That brings us to the struggle. I ask each day for meaningful struggle in that I may do more with my life in the time I have. I don’t mind rolling the boulder, but if nobody benefits from it, I am keenly aware that decades may pass, and I could have nothing at the end of my life except looking back and extolling the virtuous effects of wasted efforts.

That is not a cosmic purpose. That does not work for me.

Here is what I hope for everyone who reads this: I hope your struggle has merit. If you truly believe in what you really struggle to realize, I hope you achieve it. I hope it brings you value, and I hope that you will not waste too much of the time you do not have convincing others the worthiness of your struggle, which may prove to be yours alone to bear.

Broad? Vague? Maybe. Then again, maybe these poor, poor words will mean something to somebody. Maybe this is just the smallest speck of what somebody needs at the beginning of another week.

Let these thousand words swim through you or let them pass right on by. But, if you wake up some days like I do and think that there is probably something a little bit more that you could be doing, please feel free to share that realization in some way.

I am heading back to the classroom when I can. I am thankful for the difficulties of this last year, and as I work to make the most of my time each day, I hope I can be a little more than I was yesterday.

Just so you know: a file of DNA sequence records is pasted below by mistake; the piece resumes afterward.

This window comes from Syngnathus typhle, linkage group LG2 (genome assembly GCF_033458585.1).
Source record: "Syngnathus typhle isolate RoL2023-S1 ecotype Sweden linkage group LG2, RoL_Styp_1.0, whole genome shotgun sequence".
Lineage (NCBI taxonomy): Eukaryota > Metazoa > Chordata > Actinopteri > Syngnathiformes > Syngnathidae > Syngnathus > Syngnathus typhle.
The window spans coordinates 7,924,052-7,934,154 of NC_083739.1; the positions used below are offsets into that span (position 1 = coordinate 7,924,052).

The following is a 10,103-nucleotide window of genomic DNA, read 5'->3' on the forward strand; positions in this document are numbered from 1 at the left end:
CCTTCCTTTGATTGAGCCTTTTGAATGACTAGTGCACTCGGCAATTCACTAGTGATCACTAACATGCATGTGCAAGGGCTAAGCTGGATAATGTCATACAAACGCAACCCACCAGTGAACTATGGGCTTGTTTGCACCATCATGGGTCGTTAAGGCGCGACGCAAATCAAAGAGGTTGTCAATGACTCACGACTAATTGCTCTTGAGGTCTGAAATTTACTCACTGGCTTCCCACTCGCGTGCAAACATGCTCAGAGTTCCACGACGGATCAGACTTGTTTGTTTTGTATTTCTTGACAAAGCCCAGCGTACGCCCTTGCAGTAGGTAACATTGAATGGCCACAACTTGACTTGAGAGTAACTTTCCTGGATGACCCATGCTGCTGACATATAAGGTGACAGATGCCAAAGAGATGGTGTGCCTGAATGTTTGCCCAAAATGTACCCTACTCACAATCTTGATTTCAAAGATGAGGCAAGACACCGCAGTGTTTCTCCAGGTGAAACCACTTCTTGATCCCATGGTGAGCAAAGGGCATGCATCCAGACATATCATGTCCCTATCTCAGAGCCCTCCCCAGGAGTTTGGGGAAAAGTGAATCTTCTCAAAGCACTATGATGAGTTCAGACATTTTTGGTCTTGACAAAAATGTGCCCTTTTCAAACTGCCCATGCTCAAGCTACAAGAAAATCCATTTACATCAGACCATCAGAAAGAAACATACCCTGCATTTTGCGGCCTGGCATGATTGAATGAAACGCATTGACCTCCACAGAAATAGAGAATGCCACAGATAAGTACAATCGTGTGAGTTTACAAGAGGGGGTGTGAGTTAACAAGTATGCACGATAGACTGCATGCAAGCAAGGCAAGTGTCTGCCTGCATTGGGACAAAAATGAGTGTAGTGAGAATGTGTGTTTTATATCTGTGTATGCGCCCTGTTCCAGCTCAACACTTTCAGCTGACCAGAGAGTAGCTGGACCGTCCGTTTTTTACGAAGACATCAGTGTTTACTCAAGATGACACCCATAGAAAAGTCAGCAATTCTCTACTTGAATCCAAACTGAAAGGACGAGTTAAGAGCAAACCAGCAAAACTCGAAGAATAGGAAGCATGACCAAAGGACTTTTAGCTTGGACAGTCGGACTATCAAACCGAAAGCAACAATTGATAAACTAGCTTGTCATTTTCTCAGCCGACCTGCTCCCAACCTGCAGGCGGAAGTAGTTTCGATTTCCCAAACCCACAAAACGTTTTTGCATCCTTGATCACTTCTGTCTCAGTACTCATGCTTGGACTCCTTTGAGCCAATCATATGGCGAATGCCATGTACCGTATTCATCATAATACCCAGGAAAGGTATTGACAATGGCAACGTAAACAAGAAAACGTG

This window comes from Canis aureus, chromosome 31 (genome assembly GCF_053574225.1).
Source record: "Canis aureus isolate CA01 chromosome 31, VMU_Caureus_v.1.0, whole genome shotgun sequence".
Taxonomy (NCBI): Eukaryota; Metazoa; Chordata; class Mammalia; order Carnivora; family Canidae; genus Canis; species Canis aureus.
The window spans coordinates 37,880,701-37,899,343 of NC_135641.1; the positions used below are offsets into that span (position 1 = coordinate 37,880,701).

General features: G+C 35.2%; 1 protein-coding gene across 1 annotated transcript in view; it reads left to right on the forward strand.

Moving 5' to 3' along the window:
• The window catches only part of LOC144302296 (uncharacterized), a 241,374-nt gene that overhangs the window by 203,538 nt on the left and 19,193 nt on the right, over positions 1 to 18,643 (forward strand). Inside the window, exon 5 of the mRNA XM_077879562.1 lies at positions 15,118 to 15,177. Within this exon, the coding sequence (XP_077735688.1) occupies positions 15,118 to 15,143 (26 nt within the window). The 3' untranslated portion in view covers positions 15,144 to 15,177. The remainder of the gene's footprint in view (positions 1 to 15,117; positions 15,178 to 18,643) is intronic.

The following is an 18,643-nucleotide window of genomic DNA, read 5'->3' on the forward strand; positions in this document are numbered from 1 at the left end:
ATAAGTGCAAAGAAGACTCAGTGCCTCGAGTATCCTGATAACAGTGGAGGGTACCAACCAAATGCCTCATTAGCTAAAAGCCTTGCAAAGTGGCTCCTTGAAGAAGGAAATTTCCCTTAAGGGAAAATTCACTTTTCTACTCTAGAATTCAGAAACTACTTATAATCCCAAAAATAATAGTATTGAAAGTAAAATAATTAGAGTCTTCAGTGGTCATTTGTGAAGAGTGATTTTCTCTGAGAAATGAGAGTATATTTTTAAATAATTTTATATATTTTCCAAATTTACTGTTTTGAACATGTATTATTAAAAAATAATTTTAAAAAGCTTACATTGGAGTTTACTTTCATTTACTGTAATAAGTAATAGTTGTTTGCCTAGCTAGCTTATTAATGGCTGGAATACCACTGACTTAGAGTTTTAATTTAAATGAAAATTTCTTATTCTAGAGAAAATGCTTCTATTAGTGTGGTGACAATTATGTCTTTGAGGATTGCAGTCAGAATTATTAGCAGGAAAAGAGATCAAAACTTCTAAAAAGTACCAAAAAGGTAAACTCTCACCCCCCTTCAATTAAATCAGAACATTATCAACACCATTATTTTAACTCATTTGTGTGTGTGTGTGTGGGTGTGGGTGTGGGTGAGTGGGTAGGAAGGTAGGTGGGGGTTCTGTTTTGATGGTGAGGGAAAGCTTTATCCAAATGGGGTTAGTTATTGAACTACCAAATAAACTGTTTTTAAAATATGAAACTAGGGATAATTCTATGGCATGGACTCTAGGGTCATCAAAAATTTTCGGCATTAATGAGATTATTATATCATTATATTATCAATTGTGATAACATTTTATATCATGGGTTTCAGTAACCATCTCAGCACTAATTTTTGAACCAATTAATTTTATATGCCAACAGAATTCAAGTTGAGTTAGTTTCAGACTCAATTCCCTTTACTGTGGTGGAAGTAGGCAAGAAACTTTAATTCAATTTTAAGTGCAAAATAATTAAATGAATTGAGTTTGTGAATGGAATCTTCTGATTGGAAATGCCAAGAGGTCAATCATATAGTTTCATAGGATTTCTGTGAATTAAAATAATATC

And I hope the same for all of you.



stopped to look at Orion briefly

I stood on the street and looked into the quiet night sky

and wondered how many more years would pass

before I might be filled with


once again


and remembering how small all of us are

and how quickly all of this goes

I gave up on today

but Just For Today, I told myself

these defeats run deep

and corrupt slowly, over time


it’s hard to be careful

and to know the lengths

to which we can go

before the rust has broken through

and ruined what

we waited so long to build

Try Again, Fail Better

I haven’t written anything in months. A career opportunity fell into my lap at the beginning of December, and I rode it until the end, which came today. “Thank you for your interest, but no thanks” type of thing. It’s funny how quickly things accelerate, and it’s always a shock when all momentum is lost in an instant.